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Chapter I : History and Object of Fundamental Duties

Every right implies the corresponding duty,
but every duty does not imply corresponding right.
         -- Austin
Why Fundamental Duties? - Ten Commandments
Human Right and Fundamental Duties
(Also in this Chapter in the book)
The fundamental duties are found in Edicts of Ashoka — Teachings of Bhagwat Geeta, Bible, Quran —  Man does not live for himself alone. He lives for the good of others as well as of himself — Different kinds of Duties — Noble Example of Socrates — Meaning of “Duty” in Encyclopedia Britannica — Concept and meaning of duty under jurisprudence — Teachings of Mahatma Phooley and Mahatma Gandhi — Observations regarding the duties in a changing Society by a great Jurist W. Friedmann and Justice Holmes — Duty of a Judge while interpreting the law — Concept of Sarvodaya — Charter of Change and Establish a Democratic Balance---- Human Rights Commission---- On the Threshold Of the 21st Century

    The fundamental duties are the foundations of human dignity and national character. Every man, no matter in what country he stays, what religion he professes, what language he speaks or what race or caste he belongs to, has been performing his duties since time immemorial. There could be no two opinions that every man has duties towards his ‘Guru’, his parents, his nation and universe. The concept of duty is a very ancient one to Indian civilization. If one tries to look into the religious and cultural history of India, including the Edicts of Ashoka, the teachings of the Bhagwat-Geeta, the Bible and the Quran, one would be convinced about his obligations as duties towards his religion, towards the nation and towards humanity.

    It is said there are no less than 50 countries all over the world which have specifically embodied fundamental duties in their constitutions. The fundamental duties are mainly of the nature viz. to abide by the Constitution and respect its ideals and institutions, the National Flag and National Anthem, to cherish and follow the noble ideals which inspired national struggle for freedom, to uphold and protect the sovereignty, unity and integrity of the nation, to defend the country and render national service if and when called upon to do so, etc. Countries like the Union of Soviet Socialist Republics, the Peoples’ Republic of China, the Federal Republic of Germany have most specifically mentioned all the duties. There are many other countries in whose constitutions duties are included in fundamental rights and/or in different obligations, great men and leaders of the nation like Mahatma Gandhi, Mahatma Phooley, Swami Vivekananda, Maulana Abdul Kalam Azad, Jawaharlal Nehru, Dr. B. R. Ambedkar have always reminded the people of this country of their obligations towards mankind and the nation.

    Since fundamental duties are part of our ancient customs, it was not necessary to embody them specifically in any part of our Constitution. But an unwarranted of our Constitution. It is known to the people that fundamental rights are the consequence of fundamental duties. The Directive Principles enumerated in our Constitution are said to be more fundamental in nature and the Directive Principles are considered as fundamental rights of the people at large against the fundamental rights of a few individuals as contemplated in Chapter III of our Constitution. The makers or the founding fathers of our Constitution had never contemplated any controversy between the fundamental rights and the fundamental duties. As stated earlier, fundamental duties are part of ancient Indian culture towards the nation. Against these duties what they expected was to have certain welfare schemes as contemplated in Part IV of our Constitution which refers to the Directive Principles of State policy. Therefore by the 42nd Amendment to our Constitution all doubts have been removed, and the fundamental rights of an individual are now made subservient to the Directive Principles under the Constitution.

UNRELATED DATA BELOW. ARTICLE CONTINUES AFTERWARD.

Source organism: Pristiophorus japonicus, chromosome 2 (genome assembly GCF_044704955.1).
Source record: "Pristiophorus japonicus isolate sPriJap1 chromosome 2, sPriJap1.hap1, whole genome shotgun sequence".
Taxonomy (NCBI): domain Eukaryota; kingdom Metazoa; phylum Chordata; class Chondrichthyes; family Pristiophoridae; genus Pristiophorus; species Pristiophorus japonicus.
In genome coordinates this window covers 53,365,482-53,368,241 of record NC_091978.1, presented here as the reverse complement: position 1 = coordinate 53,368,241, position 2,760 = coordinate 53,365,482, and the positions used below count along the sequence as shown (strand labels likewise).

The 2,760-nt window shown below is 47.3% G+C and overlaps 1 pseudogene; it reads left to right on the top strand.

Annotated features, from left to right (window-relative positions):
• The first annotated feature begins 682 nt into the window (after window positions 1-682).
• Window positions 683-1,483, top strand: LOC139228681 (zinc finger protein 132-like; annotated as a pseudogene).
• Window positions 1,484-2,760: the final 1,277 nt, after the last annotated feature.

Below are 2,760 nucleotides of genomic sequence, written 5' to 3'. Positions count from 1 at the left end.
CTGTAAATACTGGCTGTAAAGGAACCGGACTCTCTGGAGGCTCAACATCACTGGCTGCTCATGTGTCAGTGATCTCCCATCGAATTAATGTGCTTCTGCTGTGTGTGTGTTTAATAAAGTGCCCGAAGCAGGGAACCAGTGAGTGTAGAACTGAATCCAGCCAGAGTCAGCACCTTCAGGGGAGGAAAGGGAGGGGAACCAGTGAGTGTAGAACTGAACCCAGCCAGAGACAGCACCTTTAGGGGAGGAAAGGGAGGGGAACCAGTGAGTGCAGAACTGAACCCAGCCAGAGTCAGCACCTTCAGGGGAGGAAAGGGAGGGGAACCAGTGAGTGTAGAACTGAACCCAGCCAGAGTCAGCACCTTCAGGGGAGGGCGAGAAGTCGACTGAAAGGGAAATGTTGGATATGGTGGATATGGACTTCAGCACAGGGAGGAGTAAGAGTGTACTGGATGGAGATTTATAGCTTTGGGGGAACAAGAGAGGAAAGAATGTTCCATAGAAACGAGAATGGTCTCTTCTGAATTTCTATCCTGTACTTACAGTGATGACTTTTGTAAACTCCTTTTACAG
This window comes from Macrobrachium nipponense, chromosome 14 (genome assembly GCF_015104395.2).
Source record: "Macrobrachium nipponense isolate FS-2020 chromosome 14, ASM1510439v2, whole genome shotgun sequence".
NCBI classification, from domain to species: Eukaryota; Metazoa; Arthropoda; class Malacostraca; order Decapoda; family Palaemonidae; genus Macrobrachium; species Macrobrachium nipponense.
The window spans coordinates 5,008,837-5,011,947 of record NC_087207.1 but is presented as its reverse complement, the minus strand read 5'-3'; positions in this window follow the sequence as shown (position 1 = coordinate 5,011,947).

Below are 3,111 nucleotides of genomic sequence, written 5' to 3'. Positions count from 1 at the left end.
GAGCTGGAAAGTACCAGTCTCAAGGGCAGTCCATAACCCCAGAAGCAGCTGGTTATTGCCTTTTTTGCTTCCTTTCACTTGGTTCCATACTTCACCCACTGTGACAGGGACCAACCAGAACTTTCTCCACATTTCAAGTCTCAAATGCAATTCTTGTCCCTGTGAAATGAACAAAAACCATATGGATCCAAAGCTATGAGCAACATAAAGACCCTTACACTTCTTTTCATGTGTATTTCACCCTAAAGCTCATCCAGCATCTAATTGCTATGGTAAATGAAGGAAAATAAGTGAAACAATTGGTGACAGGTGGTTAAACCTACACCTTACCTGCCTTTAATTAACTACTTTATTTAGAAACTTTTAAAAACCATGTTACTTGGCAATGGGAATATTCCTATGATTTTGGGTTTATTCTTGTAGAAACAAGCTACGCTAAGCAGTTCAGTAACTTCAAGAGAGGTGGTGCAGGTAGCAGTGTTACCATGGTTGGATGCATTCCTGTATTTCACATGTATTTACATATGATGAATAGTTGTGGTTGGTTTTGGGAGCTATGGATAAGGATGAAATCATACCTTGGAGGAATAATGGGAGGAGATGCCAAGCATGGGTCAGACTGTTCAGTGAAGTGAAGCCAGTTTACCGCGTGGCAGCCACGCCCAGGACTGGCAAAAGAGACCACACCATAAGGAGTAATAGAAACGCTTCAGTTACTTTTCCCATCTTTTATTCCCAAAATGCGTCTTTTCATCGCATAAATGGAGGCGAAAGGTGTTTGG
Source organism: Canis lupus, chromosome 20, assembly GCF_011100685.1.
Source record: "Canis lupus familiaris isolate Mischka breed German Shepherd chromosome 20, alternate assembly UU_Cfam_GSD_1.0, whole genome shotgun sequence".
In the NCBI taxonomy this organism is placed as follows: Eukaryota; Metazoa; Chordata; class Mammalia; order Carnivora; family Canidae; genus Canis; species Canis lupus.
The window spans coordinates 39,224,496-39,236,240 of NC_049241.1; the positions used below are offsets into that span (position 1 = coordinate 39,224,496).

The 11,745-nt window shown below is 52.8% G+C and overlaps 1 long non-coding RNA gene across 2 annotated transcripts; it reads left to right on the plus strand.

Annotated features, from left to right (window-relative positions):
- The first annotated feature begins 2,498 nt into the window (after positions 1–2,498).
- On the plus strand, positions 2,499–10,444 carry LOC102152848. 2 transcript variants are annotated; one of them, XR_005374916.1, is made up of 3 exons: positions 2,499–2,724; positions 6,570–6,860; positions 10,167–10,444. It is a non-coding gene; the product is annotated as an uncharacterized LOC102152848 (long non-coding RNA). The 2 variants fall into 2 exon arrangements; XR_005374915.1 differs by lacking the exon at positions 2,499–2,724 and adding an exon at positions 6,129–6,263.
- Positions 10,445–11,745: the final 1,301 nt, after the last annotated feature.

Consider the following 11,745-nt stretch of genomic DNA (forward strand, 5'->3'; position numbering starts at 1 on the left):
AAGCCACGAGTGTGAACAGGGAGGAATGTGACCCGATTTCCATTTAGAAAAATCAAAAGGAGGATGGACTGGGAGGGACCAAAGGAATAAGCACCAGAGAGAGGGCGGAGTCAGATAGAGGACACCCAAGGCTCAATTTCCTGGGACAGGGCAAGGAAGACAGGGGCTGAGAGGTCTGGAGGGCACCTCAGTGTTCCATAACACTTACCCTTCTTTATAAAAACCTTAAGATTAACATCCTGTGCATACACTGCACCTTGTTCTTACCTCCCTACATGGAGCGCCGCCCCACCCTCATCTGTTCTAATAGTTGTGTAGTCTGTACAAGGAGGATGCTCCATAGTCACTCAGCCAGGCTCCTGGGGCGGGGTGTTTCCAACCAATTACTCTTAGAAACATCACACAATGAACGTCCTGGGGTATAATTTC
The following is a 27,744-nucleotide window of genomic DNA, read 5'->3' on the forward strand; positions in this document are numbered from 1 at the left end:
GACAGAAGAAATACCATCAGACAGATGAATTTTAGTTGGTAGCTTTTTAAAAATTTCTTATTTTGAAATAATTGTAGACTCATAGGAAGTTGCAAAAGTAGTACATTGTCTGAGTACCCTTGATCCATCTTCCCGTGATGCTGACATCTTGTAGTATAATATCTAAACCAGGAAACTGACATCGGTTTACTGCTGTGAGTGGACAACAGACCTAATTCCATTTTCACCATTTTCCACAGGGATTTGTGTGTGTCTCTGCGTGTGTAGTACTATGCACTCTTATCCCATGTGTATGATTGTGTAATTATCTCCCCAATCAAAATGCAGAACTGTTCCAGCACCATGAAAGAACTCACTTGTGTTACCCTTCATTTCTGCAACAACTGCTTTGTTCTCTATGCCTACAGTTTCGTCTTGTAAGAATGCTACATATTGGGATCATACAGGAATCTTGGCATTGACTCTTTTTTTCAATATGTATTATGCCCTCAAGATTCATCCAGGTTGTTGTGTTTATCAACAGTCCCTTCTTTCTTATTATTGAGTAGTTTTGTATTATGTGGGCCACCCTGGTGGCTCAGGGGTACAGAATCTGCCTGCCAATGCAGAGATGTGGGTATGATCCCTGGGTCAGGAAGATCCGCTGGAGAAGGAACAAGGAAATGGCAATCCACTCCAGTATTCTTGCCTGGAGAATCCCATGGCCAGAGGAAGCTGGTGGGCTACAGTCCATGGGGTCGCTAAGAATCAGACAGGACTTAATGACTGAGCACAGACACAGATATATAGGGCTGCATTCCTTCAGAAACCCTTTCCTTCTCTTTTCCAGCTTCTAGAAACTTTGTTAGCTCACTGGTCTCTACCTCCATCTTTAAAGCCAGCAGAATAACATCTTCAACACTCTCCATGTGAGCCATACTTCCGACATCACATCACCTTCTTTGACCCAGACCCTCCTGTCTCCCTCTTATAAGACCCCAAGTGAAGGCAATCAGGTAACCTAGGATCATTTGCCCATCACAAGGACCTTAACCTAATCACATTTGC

Why Fundamental Duties? - Ten Commandments
    While defending the chapter on Fundamental Duties Shri D. K. Boroah, the president of the Indian National Congress, said :

    In this country or, for that matter, in any democratic country where peoples will controls the governance of the country, we do not control people only by the fear of law. We instill into them a sense of democratic responsibility. These Fundamental Duties only indicate to the people that in the present situation when we are establishing a democratic governance what they are expected to do. Democracy is a plant of slow growth. You cannot order it as you like. Therefore, these Duties have been placed before the people so that they will consider them and act accordingly. It does not require the baton of a policeman to teach people what their duties are.

    They are like the Ten Commandments. The Ten Commandments do not carry any penal clause with them, nor are they justifiable in a court of law. Yet people follow them. Why?Because people have faith in their inherent goodness and inherent utility. So, these are in the nature of the Ten Commandments — not privileges — for national consolidation, for strengthening our nationalism in order that people might follow them without any fear or without any fear of police or any authority outside their own heart and outside their own decision.